WHO 1990
29
Palliative/supportive cancer care
Physical symptoms pain fatigue constipation n
ausea dyspnea Psychological symptoms fear hop
elessness aggression grief depression resignat
ion Sociological issues family housing commun
ication finances
30
Do we really need scientific evidence?
31
EBM means integrating1 patients
preferences2 clinical experience3 best external
evidence
32
A few examples of RCTs
33
Individualised herbal medicine for reducing
toxicity of chemo
Design Sample Intervention Primary
endpoint Result
  • RCT
  • 120 patients with early breast or colon cancer
    undergoing chemotherapy
  • Individualised herbal mixtures prescribed
    by 3 Chinese herbalists
  • Placebo
  • Toxicity of chemotherapy
  • No inter-group differences

PPS-07-07Herb Alt Med Cancer-37
Mok, et al. Ann Oncol Jan 2007
34
Yoga in palliative cancer care
Design Sample Intervention Result
RCT 88 breast cancer patients (India) 1)
Yoga2) brief supportive therapy Compared to
control, yoga was associated with- improvement
in positive affect- better emotional function-
less negative affect
Vadiraja, et al. CMT 200917274
35
Aromatherapy for palliative cancer care
Design Sample Intervention Result
  • RCT
  • 46 cancer patients in palliative care (UK)
  • A)weekly aromatherapy standard care
  • B) standard care alone
  • Mood, QoL improved in both groups
  • With no inter-group difference
  • Patients were more satisfied with A)

Wilock, et al. Palliative Med 200418287
36
Beware of cherry-pickers!
37
Own systematic reviews CM for cancer
Therapy Symptom Number of studies Conclusion (quote) Reference
Acupuncture Pain 7 the notion that acupuncture may be an effective analgesic adjunctiveis not supported by the data Eur J Pain 2005
Acupuncture Hot flushes (breast cancer) 3 the evidence is not convincing Breast Cancer Res Treat 2008
Acupuncture Hot flushes (prostate cancer) 6 the evidence is not convincing Supp Care Cancer 2009
Co-enzyme Q10 Side-effects of conv. Therapy 6 CoQ10 provides some protection against cardio toxicity or liver toxicity during cancer treatment J Clin Oncol 2004
Guided imagery Any symptom 6 GImay be psycho-supportive and increase comfort Psychooncol 2005
38
Own systematic reviews CM for cancer
Therapy Symptom Number of studies Conclusion (quote) Reference
Homeopathy Any symptom 6 insufficient evidence to support clinical efficacy Eur J Cancer 2006
Massage Any symptom 14 the evidence is encouraging Supp Care Cancer 2009
Moxibustion Any symptom 5 The evidence is limited BMC Cancer 2010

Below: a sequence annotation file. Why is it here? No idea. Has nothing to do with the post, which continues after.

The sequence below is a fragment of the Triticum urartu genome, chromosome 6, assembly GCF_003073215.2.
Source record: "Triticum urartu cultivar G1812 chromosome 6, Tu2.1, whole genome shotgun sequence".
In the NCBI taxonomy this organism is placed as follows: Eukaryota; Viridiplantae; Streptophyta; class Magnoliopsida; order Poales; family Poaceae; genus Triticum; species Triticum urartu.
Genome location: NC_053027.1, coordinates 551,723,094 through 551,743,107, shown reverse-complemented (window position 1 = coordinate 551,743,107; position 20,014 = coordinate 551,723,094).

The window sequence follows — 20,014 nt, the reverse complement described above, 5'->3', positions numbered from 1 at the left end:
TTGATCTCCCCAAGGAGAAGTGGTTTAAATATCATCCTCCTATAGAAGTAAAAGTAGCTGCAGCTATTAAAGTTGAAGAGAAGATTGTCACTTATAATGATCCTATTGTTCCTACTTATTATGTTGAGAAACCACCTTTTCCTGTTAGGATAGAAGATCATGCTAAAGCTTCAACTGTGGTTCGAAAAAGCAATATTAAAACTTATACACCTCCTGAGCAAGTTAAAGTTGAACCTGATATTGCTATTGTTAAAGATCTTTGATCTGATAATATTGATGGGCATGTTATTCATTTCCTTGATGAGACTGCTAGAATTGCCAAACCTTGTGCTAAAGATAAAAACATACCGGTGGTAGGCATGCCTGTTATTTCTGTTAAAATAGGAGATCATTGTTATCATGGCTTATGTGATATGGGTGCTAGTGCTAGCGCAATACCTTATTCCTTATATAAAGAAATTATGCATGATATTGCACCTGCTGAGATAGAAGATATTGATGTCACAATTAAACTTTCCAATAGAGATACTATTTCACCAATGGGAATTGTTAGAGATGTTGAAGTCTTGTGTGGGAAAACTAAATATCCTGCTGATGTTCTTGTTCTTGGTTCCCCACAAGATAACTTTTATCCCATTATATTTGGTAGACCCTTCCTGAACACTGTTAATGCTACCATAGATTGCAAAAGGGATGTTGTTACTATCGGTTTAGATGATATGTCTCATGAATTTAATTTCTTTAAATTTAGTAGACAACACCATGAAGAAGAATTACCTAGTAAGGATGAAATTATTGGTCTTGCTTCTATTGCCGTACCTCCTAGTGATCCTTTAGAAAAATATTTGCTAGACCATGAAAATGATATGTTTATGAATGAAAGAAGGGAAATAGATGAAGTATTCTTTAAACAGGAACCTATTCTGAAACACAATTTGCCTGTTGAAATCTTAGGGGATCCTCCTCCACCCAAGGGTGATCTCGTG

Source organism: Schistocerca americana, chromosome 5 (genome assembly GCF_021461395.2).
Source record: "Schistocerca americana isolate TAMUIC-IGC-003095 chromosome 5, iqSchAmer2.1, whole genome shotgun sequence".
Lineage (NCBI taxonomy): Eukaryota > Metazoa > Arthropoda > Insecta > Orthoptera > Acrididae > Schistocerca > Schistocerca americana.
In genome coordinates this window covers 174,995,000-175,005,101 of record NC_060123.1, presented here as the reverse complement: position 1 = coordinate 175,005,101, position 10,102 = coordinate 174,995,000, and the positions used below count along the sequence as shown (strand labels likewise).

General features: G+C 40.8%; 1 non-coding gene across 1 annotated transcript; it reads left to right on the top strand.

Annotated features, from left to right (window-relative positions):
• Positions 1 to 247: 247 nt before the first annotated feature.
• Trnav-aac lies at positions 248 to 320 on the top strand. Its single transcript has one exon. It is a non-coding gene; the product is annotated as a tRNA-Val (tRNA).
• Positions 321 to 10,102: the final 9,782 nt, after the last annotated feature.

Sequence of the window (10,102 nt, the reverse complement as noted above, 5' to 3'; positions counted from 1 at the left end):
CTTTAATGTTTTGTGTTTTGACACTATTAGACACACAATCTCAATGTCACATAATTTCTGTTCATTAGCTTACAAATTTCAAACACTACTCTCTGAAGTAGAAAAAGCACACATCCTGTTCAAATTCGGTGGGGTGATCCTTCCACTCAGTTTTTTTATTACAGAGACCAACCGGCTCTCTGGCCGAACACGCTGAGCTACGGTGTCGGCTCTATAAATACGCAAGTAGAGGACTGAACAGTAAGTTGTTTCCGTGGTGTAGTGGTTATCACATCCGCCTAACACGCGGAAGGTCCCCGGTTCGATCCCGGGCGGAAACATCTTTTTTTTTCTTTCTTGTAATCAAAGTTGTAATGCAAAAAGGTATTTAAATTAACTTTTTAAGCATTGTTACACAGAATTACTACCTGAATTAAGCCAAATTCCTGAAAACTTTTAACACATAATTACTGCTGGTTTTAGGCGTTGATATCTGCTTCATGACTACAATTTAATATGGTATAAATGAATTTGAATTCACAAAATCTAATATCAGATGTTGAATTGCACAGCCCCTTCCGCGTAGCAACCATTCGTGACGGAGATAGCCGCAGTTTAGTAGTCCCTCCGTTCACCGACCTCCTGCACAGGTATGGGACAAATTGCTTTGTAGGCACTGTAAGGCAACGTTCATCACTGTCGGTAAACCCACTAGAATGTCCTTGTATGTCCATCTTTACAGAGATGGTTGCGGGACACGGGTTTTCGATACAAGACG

Tai Chi Any symptom 4 The evidence is not convincing Supp Care Cancer 2009
Tai Chi Breast cancer symptoms 7 the existing trail evidence isnot convincing Breast Cancer Res Treat 2010
Qigong Any symptom 9 the effectivenessis not supported by the evidence from rigorous clinical trials Acta Oncol 2007
39
Systematic review massage for cancer palliation
and supportive care
Sample Results
14 RCTs
  • Most studies were of poor methodological quality
  • All suggest positive effects, e.g. on- pain-
    nausea- anxiety- depression- anger- stress-
    fatigue

Ernst. Supp Care Cancer 2009.
40
CM for palliative cancer care
  • direction of evidence
  • nausea ? pain ? ? ? ? ??
  • ?
  • ?
  • ?

weight of evidence 0000000000000000 00 00
00 00
treatment acupuncturebiofeedbackhypnosismassag
emelatoninmoxibustionmusic therapyrelaxationt
herap. touch Co Q10 homeopathy tai chi qigong
41
Take home message(supportive/palliative
care) CM is under-researched but may have a lot
to offer
42
Safety
43
Many patients believe CM to be risk-free (the
natural harmless fallacy)
44
CM for Cancer?
Retrospective chart review (1980 2006) 185
breast cancer patients who refused standard
treatments in favour of CM exclusive CM-use was
associated with 43 5-year survival compared to
82 in patients who also used conventional
treatments
Design Sample Results
Joseph K et al World J Surg Oncol JUNE 2012
45
Adverse effects of CM
Survey of gt3000 British CM users
Therapy reporting adverse effects Deaths
Spinal manipulation 15.8 (50) 100
Acupuncture 12.5 (7-11) 100
Homoeopathy 9.8 (20) 10
Herbal medicine 7.6 (depends) 1000
700 Vascular accidents, strokes Estimated
order of magnitude
Abbot, White, Ernst. Nature 1996 381 361
46
Real Life in the UK
Design Method Results
  • Journalistic undercover investigation
  • Journalist presents with curable Hodgkins
    disease to 6 London-based CAM practitioners
    chosen at random
  • All but 1 discourage conventional treatments
  • All but 1 offer unproven treatments
  • Costs are exorbitant (9845-, 11830-, 1137-,
    3712-, 9139-)

Calman, Ernst FACT 2007, 167
47
CONCLUSION CM, like conventional medicines,
should be subject to careful evaluation of their
effectiveness and safety. It is important that
treatmentsare properly tested and that patients
do not receive misleading informationNHS
provision for CMshould be confined to treatments
that are supported byevidence of both
effectiveness and safety
PPS-07-07Herb Alt Med Cancer-50
Royal Society 2006
48
Email Edzard.Ernst_at_pms.ac.uk Website
www.pms.ac.uk/compmed